No one could have predicted the abyss of 2020 when it took the stage a year ago. Clearly it has been an almost impossible challenge from start to finish. Globally, nationally, locally, COVID-19 had us by the neck throughout the year. 

What’s ahead in 2021 can’t be predicted until we understand when vaccines will be available widely — and fairly — enough and prove effective enough to begin to suppress this pandemic. Any look ahead comes with the proviso that normal may be far off and not exactly normal.

So what are we hoping for in this welcome but uncertain new year?

Continued progress on equity at OPRF. The coming departure of Supt. Joylynn Pruitt-Adams is an unexpected twist in what had been aggressive progress in recent years against the systemic racism that has left this school stuck in place. The current school board plans to hire a permanent replacement for Pruitt-Adams before the April election. We understand the rush. But a bad hire would be a disaster. That election is also critical to maintaining this school’s sharp focus on equity.

It’s a four-way race for village president in Oak Park. That’s a first. And with the pandemic likely upending some traditional routes of campaigning, we worry that divisive social media may supplant a necessary debate of complex issues.

Oak Park’s village government, whoever is elected as village president and as trustees, needs to focus on equity at village hall. There are many opportunities. The list ought to be topped by open and innovative talk about reimagining what public safety looks like in these towns and how our two local police departments can be positively remade to accomplish those goals.

The future of independent, locally owned retail shops and restaurants is imminently threatened by the one-two punch of the pandemic and online sales. Until their presence is radically diminished, we are not going to really grasp the many ways these entrepreneurs create and reinforce a culture of welcome and inclusion that defines our villages. We need to actively, consciously support these businesses so they are still with us when COVID isn’t.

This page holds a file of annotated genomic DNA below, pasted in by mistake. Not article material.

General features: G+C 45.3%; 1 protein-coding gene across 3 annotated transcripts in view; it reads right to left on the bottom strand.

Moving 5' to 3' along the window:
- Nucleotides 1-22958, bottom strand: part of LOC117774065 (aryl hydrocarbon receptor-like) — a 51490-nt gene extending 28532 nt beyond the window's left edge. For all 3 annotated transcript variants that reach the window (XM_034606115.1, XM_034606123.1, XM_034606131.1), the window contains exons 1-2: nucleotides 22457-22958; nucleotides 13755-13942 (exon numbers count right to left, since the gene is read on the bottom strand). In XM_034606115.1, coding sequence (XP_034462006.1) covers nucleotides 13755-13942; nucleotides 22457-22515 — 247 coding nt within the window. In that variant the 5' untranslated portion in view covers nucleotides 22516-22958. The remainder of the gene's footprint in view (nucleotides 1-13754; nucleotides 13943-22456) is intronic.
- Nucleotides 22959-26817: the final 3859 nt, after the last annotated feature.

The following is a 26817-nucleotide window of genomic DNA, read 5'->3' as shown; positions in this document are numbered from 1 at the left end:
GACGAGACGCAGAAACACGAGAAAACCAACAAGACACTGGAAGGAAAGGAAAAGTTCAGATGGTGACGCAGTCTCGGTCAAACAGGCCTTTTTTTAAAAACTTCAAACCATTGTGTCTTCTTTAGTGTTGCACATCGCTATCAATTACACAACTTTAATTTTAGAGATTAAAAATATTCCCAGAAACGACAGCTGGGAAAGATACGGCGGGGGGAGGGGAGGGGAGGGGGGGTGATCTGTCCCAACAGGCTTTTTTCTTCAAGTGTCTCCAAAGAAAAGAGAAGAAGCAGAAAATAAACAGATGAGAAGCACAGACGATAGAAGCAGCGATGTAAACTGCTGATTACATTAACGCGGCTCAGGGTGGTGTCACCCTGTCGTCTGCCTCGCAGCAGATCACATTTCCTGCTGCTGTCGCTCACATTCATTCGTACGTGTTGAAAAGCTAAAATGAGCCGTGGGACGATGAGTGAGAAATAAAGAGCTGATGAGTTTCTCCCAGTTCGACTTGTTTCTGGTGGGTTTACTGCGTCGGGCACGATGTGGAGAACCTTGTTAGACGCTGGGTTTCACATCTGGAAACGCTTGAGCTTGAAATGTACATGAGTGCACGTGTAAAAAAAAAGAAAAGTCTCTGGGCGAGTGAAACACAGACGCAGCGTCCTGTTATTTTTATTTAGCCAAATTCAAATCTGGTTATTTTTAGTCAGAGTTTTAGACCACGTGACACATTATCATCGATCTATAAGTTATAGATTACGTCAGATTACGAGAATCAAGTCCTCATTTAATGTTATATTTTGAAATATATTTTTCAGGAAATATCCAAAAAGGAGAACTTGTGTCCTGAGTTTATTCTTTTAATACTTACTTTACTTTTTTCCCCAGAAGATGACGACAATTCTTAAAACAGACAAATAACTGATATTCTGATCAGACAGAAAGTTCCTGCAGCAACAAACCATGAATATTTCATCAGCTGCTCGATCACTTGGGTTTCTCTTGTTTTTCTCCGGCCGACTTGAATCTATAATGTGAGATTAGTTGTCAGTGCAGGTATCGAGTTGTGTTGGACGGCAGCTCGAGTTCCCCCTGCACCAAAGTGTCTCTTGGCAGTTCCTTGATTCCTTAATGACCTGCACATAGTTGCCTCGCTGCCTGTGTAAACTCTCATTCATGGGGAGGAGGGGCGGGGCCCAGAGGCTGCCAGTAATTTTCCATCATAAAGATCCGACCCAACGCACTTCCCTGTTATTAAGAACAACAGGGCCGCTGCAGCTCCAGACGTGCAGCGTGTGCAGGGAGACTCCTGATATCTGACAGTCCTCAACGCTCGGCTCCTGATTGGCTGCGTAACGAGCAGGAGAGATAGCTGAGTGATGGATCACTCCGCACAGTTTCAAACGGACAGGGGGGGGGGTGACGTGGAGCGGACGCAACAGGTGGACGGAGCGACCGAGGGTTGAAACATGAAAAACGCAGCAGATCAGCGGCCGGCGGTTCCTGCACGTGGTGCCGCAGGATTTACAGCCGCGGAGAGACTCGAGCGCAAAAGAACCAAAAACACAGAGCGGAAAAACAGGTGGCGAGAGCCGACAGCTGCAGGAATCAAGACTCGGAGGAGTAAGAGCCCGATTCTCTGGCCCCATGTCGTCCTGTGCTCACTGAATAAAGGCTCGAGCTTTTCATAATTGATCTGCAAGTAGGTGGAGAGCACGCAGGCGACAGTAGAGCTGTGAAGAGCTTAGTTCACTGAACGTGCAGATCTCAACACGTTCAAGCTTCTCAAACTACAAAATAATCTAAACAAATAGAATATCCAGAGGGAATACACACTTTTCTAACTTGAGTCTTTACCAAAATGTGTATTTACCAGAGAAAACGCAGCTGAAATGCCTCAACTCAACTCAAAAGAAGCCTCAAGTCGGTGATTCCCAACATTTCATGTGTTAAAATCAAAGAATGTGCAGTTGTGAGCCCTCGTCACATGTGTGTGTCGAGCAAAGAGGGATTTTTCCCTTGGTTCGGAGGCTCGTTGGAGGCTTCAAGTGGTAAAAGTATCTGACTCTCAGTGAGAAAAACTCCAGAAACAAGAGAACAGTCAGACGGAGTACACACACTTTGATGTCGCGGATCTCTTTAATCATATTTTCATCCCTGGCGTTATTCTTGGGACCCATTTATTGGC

Again, it will be determined by the pandemic but by autumn at the very latest, we need our children back in school full-time. Credit to teachers, to school technicians, to parents and to our kids for their persistence and adaptability in finding some value in virtual learning. But in real ways this will be a lost year. And those losses, we are not surprised to find out, are more profound for our Black and Brown children. There will be tech attributes that we carry over to the new normal. But it cannot replace the social and emotional connection of face-to-face learning.

The Twin Village Covenant between River Forest and Maywood is one of the bright outcomes of the racial reckoning our nation and our villages began to grasp in the aftermath of last summer’s murder of George Floyd by police officers in Minneapolis. Two towns which have long been wary of the other, based simply on race and fear, found a connection last summer. Altogether remarkable. In 2021 it must become actionable.

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